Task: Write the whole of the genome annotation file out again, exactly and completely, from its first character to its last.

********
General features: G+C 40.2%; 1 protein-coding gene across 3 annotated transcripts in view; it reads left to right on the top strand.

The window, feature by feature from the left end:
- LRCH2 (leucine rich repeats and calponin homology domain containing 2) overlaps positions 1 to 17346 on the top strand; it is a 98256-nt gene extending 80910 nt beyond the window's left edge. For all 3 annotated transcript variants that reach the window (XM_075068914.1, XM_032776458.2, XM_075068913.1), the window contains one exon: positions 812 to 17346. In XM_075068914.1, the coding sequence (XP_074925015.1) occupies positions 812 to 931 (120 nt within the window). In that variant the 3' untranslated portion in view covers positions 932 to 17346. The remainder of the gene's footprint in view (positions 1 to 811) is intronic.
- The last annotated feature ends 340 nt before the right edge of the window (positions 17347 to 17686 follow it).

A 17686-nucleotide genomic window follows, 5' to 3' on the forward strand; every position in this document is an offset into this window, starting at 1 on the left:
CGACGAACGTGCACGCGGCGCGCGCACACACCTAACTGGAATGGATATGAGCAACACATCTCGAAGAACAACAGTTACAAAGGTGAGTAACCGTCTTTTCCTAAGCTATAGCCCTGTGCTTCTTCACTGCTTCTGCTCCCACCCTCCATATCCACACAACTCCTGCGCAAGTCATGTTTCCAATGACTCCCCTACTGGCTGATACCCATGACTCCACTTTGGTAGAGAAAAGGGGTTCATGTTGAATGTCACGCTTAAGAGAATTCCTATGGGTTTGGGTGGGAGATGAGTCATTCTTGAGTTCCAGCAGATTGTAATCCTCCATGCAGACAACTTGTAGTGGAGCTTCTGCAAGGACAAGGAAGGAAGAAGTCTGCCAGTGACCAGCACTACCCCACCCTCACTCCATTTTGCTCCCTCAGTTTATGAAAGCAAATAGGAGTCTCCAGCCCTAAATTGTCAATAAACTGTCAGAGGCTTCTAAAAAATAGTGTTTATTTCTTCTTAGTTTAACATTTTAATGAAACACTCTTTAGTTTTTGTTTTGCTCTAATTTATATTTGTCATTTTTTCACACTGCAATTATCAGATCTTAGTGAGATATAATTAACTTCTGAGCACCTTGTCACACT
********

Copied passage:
General features: G+C 40.2%; 1 protein-coding gene across 3 annotated transcripts in view; it reads left to right on the top strand.

The window, feature by feature from the left end:
- LRCH2 (leucine rich repeats and calponin homology domain containing 2) overlaps positions 1 to 17346 on the top strand; it is a 98256-nt gene extending 80910 nt beyond the window's left edge. For all 3 annotated transcript variants that reach the window (XM_075068914.1, XM_032776458.2, XM_075068913.1), the window contains one exon: positions 812 to 17346. In XM_075068914.1, the coding sequence (XP_074925015.1) occupies positions 812 to 931 (120 nt within the window). In that variant the 3' untranslated portion in view covers positions 932 to 17346. The remainder of the gene's footprint in view (positions 1 to 811) is intronic.
- The last annotated feature ends 340 nt before the right edge of the window (positions 17347 to 17686 follow it).

A 17686-nucleotide genomic window follows, 5' to 3' on the forward strand; every position in this document is an offset into this window, starting at 1 on the left:
CGACGAACGTGCACGCGGCGCGCGCACACACCTAACTGGAATGGATATGAGCAACACATCTCGAAGAACAACAGTTACAAAGGTGAGTAACCGTCTTTTCCTAAGCTATAGCCCTGTGCTTCTTCACTGCTTCTGCTCCCACCCTCCATATCCACACAACTCCTGCGCAAGTCATGTTTCCAATGACTCCCCTACTGGCTGATACCCATGACTCCACTTTGGTAGAGAAAAGGGGTTCATGTTGAATGTCACGCTTAAGAGAATTCCTATGGGTTTGGGTGGGAGATGAGTCATTCTTGAGTTCCAGCAGATTGTAATCCTCCATGCAGACAACTTGTAGTGGAGCTTCTGCAAGGACAAGGAAGGAAGAAGTCTGCCAGTGACCAGCACTACCCCACCCTCACTCCATTTTGCTCCCTCAGTTTATGAAAGCAAATAGGAGTCTCCAGCCCTAAATTGTCAATAAACTGTCAGAGGCTTCTAAAAAATAGTGTTTATTTCTTCTTAGTTTAACATTTTAATGAAACACTCTTTAGTTTTTGTTTTGCTCTAATTTATATTTGTCATTTTTTCACACTGCAATTATCAGATCTTAGTGAGATATAATTAACTTCTGAGCACCTTGTCACACT